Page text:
This is especially important when it comes to Ireland.
Both Britain and the European Union have vowed to avoid the return of customs checks to the border and an interim deal in December left some flexibility on the issue, but an European Union text putting the agreement into law has sparked a fresh row with London.
Mr. Juncker says both sides have agreed that there should be no hard border on the island of Ireland and that must be respected.
Juncker told MEPs the draft text simply translated the December accord into legal language and "should not come as a shock".
During his speech, Juncker said the issue of Ireland was a European one, but was interrupted by members of the parliament saying this was only a British issue.
"One can not have at the same time the status of a third country and demand at the same time the advantages of the (European) Union", Barnier told a plenary session of the European Parliament in Strasbourg.
EU Council President Donald Tusk warned last week that the Irish border issue must be solved before negotiations can move on to other issues.
Barnier also made it clear that if Britain wanted to remain in some European Union agencies like those on chemicals, aviation or medicines, it would also have to recognize the authority of the EU's top court in those areas.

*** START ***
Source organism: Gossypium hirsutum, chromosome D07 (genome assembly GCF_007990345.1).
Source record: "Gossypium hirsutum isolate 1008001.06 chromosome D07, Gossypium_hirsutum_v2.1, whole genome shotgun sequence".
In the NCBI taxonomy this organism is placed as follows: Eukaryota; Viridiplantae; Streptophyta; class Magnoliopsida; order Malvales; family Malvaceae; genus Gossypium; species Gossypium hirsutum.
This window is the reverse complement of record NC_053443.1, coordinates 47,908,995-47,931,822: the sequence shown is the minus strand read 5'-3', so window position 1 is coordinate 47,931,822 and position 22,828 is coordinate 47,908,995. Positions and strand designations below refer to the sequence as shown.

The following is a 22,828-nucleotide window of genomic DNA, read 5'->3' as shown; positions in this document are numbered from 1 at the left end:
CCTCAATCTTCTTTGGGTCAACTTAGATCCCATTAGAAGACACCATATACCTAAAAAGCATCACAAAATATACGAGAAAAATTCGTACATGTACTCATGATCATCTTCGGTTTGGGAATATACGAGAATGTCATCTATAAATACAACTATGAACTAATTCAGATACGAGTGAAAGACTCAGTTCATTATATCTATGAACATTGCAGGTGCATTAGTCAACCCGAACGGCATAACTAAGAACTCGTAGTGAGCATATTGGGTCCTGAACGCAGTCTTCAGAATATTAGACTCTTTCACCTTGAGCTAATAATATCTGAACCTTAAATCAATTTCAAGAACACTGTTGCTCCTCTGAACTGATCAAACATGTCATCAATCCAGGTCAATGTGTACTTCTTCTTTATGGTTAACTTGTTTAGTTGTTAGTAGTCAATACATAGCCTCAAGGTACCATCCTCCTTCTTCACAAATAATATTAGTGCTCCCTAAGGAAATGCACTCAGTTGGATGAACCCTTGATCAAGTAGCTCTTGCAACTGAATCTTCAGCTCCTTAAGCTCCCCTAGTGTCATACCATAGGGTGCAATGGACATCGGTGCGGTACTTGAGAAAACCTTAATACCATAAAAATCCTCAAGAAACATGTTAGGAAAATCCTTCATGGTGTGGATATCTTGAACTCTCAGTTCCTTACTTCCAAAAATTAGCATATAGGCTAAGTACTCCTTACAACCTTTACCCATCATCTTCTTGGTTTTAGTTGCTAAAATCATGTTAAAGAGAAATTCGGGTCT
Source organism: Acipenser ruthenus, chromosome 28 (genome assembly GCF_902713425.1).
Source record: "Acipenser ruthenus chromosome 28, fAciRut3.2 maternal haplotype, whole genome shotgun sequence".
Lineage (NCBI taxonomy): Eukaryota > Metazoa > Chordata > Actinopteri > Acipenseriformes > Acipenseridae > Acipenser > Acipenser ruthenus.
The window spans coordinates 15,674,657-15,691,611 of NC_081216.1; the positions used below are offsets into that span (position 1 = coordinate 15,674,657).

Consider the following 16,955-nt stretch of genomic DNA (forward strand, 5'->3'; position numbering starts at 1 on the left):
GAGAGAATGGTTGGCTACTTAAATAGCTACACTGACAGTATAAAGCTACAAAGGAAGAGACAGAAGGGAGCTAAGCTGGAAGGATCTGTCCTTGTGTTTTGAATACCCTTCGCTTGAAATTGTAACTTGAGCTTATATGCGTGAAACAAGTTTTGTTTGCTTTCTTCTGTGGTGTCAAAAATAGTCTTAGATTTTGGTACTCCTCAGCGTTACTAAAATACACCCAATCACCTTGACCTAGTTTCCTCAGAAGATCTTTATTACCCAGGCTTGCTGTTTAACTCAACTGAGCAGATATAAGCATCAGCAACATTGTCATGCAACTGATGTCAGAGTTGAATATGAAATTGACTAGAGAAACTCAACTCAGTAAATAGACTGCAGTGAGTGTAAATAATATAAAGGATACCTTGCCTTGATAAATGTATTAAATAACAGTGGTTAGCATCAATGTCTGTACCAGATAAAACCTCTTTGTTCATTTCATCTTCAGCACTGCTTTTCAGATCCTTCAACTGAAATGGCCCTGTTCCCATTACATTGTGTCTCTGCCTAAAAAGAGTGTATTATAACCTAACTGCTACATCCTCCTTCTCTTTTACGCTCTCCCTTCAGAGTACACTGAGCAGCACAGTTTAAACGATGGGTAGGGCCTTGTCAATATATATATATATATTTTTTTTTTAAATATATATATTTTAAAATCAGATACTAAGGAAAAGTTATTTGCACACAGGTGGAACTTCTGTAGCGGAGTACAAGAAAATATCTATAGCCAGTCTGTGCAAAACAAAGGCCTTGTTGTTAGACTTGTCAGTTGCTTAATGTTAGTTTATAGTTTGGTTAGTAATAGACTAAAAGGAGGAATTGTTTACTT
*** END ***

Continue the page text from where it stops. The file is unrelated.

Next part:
Britain has said it no longer wants to be part of the EU's seamless and tariff-free internal market and the customs union.
The agreement would be based around four "pillars" - trade, foreign policy and security cooperation, internal security and "thematic" cooperation, which includes education and research programmes. "That can not happen", the European Parliament's Brexit negotiator Guy Verhofstadt told Euronews.
In a blunt response to May's speech earlier this month, in which she set out her post-Brexit vision, Barnier said the prime minister still didn't get that the European Union wouldn't accept her having the best parts of European Union membership if she didn't play by the bloc's rules.
"We are open for business".
Mrs May's spokesman said Mr Trump had said the United States was "with the UK all the way".